Marion, Clint's wife of 56 years was diagnosed with scleroderma and battled the disease for nearly 23 years before ultimately succumbing to complications. To honor her courageous struggle as well continue his vow to philanthropy, Clint set up the Marion Ternstrom Scleroderma Endowment at the Scleroderma Research Foundation. He continued to add to the fund for nearly 10 years and established an estate plan to ensure life-saving research would continue in Marion's memory long after his own passing.

 

Clint passed away from natural causes on August 15, 2012, just two weeks prior to his 95th birthday. He is survived by his son Tim, daughter Margo, and son-in-law Art Watanabe.

 

The SRF is deeply grateful to Clinton Ternstrom for his commitment to improving the lives of scleroderma patients.

 

If you would like to learn more about the SRF Legacy Society please visit our site or contact Amy Hewitt at 800.441.CURE. 

Medical Research and the "Fiscal Cliff"
 

With much discussion over "Sequestration" also known as the "Fiscal Cliff", the SRF shares an article from Science published online from summer 2012. The article provides some very simple facts about cuts to U.S. science budgets, and more specifically the National Institutes of Health, the largest funder of scleroderma related research. Sequestration will take effect if Congress does not  reach an agreement by January 2, 2013. To learn more, read the Science article here.   

Speak Up! Your Voice Matters.

Let's see what you know! Please answer our short four question December Quiz and also help us to make the 2013 eNewsletter even more helpful by taking our six question survey.

  

Last month: We asked for caregiver stories to share with the scleroderma community. Answers were once again heartfelt and insightful, selected responses from last month's question:

 

Tell us about those who make facing the challenges of scleroderma bearable:

  • My best friend really listens to me and encourages me to rest in the face of mounting responsibilities.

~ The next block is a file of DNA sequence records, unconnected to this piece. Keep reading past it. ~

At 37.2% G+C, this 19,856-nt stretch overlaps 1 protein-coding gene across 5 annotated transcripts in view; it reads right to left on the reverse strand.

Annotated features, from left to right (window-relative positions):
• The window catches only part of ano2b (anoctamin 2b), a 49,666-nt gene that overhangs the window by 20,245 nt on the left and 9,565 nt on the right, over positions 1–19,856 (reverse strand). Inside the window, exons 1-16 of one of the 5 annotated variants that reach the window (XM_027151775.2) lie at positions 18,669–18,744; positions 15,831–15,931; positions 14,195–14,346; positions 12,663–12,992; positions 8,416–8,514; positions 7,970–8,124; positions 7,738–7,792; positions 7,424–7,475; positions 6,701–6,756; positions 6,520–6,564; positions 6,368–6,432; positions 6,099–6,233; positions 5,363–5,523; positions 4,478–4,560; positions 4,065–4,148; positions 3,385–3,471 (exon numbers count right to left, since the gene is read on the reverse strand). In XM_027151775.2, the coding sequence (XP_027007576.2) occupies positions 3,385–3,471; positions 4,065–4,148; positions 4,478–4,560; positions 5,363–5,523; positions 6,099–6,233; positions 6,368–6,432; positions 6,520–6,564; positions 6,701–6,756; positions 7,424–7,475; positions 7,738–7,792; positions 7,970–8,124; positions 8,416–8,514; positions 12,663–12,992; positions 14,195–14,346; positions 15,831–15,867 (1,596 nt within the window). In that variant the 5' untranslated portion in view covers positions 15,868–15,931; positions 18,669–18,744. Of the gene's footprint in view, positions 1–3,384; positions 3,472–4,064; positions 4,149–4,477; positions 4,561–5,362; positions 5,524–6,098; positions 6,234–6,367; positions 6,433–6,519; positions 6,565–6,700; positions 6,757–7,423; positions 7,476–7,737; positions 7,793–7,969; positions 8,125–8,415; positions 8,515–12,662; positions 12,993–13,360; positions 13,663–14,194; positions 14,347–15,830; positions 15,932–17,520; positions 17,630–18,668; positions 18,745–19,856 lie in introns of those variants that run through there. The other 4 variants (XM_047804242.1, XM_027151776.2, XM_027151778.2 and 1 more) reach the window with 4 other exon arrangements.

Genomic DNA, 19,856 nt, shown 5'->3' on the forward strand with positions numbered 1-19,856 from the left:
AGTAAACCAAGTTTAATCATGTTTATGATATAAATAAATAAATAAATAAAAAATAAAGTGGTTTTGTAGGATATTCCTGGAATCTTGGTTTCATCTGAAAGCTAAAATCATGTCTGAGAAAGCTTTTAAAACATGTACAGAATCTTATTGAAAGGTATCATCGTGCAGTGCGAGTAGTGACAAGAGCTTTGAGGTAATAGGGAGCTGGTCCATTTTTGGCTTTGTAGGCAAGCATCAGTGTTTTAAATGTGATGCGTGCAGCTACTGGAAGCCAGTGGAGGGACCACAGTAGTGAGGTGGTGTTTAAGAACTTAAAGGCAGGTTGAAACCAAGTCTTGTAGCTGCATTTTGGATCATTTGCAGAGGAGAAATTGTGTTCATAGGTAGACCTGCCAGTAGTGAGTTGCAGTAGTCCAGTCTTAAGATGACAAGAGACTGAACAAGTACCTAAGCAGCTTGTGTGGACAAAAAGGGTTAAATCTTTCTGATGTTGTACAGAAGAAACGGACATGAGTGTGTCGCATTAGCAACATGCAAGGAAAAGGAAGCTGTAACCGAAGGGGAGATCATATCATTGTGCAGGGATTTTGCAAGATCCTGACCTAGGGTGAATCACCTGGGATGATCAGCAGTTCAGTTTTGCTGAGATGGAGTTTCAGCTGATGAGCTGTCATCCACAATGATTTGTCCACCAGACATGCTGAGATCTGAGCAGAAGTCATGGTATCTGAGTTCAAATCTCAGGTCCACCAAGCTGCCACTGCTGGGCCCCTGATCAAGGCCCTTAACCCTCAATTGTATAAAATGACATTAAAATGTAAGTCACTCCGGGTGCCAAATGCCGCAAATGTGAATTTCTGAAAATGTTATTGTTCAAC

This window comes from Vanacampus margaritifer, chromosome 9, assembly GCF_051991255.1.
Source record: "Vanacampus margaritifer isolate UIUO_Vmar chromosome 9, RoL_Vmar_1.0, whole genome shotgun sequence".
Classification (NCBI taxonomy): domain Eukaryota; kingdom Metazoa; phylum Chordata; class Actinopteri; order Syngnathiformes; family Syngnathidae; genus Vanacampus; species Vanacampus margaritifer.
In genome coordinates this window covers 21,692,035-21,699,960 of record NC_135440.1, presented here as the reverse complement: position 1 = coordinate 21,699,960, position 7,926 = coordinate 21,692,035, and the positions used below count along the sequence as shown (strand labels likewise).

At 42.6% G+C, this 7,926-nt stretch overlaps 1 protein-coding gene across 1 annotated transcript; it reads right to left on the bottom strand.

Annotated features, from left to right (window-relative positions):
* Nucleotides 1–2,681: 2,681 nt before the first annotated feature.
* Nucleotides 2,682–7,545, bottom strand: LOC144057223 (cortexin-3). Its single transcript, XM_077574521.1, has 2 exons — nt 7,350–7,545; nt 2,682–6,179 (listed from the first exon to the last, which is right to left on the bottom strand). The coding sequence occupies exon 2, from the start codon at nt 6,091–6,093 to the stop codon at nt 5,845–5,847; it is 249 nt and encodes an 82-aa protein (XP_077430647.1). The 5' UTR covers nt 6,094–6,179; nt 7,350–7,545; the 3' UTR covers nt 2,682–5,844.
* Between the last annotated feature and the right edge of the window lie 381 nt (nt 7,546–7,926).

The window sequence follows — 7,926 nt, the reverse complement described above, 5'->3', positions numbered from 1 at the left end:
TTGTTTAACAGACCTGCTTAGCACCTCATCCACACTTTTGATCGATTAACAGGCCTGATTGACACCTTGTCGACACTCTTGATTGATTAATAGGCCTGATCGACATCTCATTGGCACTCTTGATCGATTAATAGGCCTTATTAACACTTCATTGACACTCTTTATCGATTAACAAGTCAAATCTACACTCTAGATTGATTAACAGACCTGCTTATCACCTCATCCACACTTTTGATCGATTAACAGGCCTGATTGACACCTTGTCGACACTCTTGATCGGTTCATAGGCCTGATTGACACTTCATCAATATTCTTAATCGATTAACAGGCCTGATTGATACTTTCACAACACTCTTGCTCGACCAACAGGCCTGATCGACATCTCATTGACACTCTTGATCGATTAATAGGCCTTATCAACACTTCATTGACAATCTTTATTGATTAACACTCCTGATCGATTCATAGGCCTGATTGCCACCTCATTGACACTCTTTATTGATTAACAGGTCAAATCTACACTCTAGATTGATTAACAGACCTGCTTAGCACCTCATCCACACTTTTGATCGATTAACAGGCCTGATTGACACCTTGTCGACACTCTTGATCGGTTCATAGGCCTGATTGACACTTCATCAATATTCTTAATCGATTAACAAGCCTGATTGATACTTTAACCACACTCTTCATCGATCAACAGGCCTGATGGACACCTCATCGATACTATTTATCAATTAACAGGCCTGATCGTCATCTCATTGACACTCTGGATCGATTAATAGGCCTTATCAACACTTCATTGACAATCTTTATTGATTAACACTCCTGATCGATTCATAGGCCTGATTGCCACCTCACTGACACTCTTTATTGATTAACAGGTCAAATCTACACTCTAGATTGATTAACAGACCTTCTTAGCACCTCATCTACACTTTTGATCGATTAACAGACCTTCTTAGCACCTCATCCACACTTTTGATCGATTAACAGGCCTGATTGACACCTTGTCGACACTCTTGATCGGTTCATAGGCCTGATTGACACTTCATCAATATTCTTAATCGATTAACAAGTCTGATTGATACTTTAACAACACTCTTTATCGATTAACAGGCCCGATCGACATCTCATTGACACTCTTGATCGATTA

• The best caregiver is one that sees that you need help before you even realize it yourself...that is my husband. He sees when my hands are blue before I do. He gets the blankets, turns on the fireplace and gets me warmed up. He makes sure the bed will be warm when I get in it. He watches me, he notices the details. He loves me. What a blessing he is to my life.

  • I thank my alternative practitioners for their listening skills, their expertise and their compassion. My lifestyle would be much more compromised without my alternative practitioners.

  • My husband is my caregiver. In the beginning my scleroderma was very bad. He and I were only together one and a half years and we were not married. It took a while for me to be diagnosed and I ended up in the hospital for a week because of severe Raynaud's phenomenon. The doctors said I really needed to move somewhere warm. He stayed with me and decided to move to FL. We were married a year later and he has been there every step of the way. During finger amputations, stomach issues, breathing issues and most recently breast cancer. It has been an emotional 12 years. Although I try to do things myself, I need help with everyday things such as dressing, meds and so forth. The biggest help my husband has been for me is emotionally. He compliments me and makes me laugh when I don't feel like it. He massages me when I hurt. I know it may sound trivial but your brain is a big factor in any healing process and to know someone will always be there for you is a very effective motivator.

This month: Take our scleroderma QUIZ and short survey to make Insights eNewsletter a more valuable tool for you in the New Year. Tell us what you know and what we can do better. Click here to take the quiz and provide your answers.